Special Issues

American Quarterly publishes one special issue per year each September.  Special issues are edited by the guest editors in collaboration with the AQ editors and the AQ Managing Board. They are comprised of a combination of essays that are solicited by the editors and essays that are submitted to a call for papers. Proposals are reviewed by the AQ Board, and the submission process is subject to a peer-review process. For more information on special issues and a look back at past special issues, please visit the Special Issues page.

Call for Papers 

2022 Special Issue: From Anarchy to Chaos: Generation(s) of Empire

Edited by Christopher Lee (University of British Columbia) and Melani McAlister (George Washington University)  

In the twenty-first century, American studies scholars have generated a rich body of work that has debated and analyzed the militarized expansion of the US state, as well as the problems of Indigenous dispossession, anti-Blackness, racial capitalism, militarized borders, attacks on migrant rights, climate change, and neoliberal sexual politics. The multiple crises of the current conjuncture—from Black Lives Matter and the eruption of protests in response to the killing of George Floyd to the global politics of COVID-19, and the outpouring of resistance from the Nigerian Delta to Standing Rock—highlight the ongoing significance of empire, settler colonialism, racial capitalism, globalization, and the Anthropocene to American studies. In this time of uncertainty and anger, but also reassessment and opportunity, this special issue reconsiders the work of empire, asking both how the category has been generative for American studies and what its limits might be as a framework adequate to the contemporary moment.

 If the Trump era has taught us nothing else, it is that we need to consider the politics of disorder as integral to (but perhaps also ultimately a sign of the transformation of) a US-dominated global order. Accordingly, this special issue asks what tools we have—and need—to understand the ways that state power, transnational forces, global flows, and energized social movements relate to each other. This is a question for our moment, but we also invite consideration of what our present moment can teach us about the past.      

These questions are not intended to argue that US empire has reached an unprecedented crisis; indeed, it recognizes that the very discourse of “crisis” has long enabled the expansion and consolidation of forms of empire. Almost twenty years ago, in Anarchy of Empire, Amy Kaplan characterized US imperialism as “a network of power relations that changes over space and time and is riddled with instability, ambiguity, and disorder, rather than [a] monolithic system of domination.” Writing at the height of the War on Terror, Kaplan mobilized the multiple meanings of anarchy to describe the violence unleashed by US militarism and imperialism in the nineteenth and twentieth centuries, as well as the material and discursive impact of empire on constructs of domesticity and national culture. The disastrous contradictions of the Trump period, marked by an embrace of isolationism and white nationalism, on the one hand, and a continuing investment in global capitalism and militarism, on the other, may well represent a shift from anarchy to chaos, as ongoing realignments of global politics unsettle the power of Pax Americana.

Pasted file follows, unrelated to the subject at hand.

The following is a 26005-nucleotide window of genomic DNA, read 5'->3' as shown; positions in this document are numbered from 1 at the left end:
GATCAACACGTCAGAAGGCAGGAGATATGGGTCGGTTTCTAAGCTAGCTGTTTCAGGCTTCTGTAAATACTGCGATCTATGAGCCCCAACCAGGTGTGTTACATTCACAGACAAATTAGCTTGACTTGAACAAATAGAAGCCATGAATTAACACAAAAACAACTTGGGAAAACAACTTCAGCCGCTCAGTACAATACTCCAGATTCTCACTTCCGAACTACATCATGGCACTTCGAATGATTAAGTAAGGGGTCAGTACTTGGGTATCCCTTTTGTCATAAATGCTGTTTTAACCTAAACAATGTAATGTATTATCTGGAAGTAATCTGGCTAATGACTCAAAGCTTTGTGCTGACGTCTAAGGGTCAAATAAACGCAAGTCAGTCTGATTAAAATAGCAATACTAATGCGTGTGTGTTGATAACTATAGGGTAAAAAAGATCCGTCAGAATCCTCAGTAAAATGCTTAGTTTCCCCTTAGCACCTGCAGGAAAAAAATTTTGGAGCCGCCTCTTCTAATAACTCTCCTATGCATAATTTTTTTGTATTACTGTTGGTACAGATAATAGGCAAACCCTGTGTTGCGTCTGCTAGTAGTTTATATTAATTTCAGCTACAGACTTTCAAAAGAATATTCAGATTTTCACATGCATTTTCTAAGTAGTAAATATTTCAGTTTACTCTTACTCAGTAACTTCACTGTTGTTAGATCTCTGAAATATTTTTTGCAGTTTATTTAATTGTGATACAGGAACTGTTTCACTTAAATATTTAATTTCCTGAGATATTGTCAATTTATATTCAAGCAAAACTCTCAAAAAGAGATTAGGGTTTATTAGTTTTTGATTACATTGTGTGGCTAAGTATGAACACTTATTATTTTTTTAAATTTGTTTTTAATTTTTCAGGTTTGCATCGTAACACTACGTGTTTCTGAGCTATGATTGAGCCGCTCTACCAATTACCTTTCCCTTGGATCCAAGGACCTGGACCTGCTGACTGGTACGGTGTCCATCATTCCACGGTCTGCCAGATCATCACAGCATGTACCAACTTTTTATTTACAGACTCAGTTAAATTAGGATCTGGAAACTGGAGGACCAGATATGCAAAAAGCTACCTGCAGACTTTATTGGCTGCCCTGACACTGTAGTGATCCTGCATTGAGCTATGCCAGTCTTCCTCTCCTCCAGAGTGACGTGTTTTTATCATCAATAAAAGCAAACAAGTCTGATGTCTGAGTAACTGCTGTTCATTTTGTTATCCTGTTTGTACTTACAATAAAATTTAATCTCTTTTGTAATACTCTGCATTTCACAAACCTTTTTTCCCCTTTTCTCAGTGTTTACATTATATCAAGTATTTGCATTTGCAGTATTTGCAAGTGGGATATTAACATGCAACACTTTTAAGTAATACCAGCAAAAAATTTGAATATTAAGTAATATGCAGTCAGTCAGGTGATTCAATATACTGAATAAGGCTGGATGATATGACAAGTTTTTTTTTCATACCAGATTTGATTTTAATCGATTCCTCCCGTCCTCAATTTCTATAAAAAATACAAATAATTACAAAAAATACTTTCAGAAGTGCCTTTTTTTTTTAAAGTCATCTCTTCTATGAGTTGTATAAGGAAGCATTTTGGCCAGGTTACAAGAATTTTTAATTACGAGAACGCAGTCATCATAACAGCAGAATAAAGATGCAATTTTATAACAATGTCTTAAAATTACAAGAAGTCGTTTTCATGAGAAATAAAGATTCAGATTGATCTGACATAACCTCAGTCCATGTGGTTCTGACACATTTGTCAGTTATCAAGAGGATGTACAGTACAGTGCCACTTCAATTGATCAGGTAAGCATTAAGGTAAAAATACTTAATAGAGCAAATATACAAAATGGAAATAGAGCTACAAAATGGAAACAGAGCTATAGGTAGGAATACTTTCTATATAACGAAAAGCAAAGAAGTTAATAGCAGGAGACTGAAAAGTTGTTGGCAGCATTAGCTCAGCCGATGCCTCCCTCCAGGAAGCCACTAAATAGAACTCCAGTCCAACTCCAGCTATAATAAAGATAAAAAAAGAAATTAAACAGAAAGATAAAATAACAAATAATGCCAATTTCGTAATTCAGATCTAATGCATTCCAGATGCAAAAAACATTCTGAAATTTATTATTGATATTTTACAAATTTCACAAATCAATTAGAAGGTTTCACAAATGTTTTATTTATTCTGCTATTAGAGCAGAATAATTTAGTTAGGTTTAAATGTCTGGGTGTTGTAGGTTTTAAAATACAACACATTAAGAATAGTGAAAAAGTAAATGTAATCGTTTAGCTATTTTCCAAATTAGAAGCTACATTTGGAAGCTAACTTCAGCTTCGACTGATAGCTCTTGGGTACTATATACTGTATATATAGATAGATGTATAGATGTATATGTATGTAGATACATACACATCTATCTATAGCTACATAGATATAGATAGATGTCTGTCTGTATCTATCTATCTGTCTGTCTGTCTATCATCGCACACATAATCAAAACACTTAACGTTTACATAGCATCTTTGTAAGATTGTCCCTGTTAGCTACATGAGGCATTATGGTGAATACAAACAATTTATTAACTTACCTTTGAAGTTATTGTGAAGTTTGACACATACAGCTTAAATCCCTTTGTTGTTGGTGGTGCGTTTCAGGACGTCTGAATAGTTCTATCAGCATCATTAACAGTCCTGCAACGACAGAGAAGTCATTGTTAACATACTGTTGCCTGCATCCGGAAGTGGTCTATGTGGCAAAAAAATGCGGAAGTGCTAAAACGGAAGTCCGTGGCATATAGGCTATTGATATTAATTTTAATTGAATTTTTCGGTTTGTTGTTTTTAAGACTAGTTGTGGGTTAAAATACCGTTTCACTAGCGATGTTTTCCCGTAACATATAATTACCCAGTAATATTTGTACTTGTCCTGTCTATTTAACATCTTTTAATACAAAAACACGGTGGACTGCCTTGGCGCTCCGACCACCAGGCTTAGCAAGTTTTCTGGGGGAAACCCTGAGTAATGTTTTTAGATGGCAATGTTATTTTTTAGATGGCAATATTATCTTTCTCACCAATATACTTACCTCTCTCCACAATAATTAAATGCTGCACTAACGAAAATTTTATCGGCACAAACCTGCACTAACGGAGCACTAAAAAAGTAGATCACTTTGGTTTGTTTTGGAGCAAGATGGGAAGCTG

The guiding questions for this special issue are therefore methodological as well as political. What approaches, for example, can allow us to best analyze the disastrous US response to the COVID-19 pandemic? Is empire adequate as a framing for a world under threat of warming temperatures and rising seas? What forms of analysis can expose structures of US empire as they emerge, consolidate, and unravel in relationship to other global realities? Mindful of the ongoing need to rethink exceptionalist or US-centric approaches, this issue invites scholars to consider how US empire compares and interacts with other imperial formations or, remembering Kaplan’s forceful critique of the binary opposition between foreign and domestic, to explore modalities of power and domination that have been deployed across the spatial divisions of borders and nation-states. In light of the urgency of decolonizing American studies, this issue aims to explore the structural logic as well as unruliness of empire in its various spatial and temporal forms; examine dominant and alternative genealogies of complicity and resistance that imagine different futures; and highlight the role of critical scholarship, especially across generations of American studies practitioners, in diagnosing and responding to these challenges. 

Submissions may consider, among other topics:

●  Pandemic politics

●  Black Lives Matter and global struggles against anti-Blackness

●  Transnational or border-crossing social movements

●  Crises of asylum and refuge

●  The politics of religion as imperial and anti-imperial force

●  The Anthropocene, climate change, and ecological catastrophe

●  Biopower and the politics of global health 

●  Technologies of the imperial imagination

●  The sites and practices of the US military and militarism

●  The Asia Pacific as a site of competing empires

●  Specters of the Cold War

●  The global impact of the War on Terror

●  Racial capitalism in a time of chaos

●  The internet as/after empire

●  Genealogies of anticolonial thought in American studies

●  Trade wars and other configurations of global capital

●  Financialization and debt as technologies of empire

Essays of up to ten thousand words are due August 1, 2021. Authors must address the guest editors and clearly indicate in a cover letter that the submission is intended for the 2022 special issue. Information about American Quarterly and submission guidelines can be found at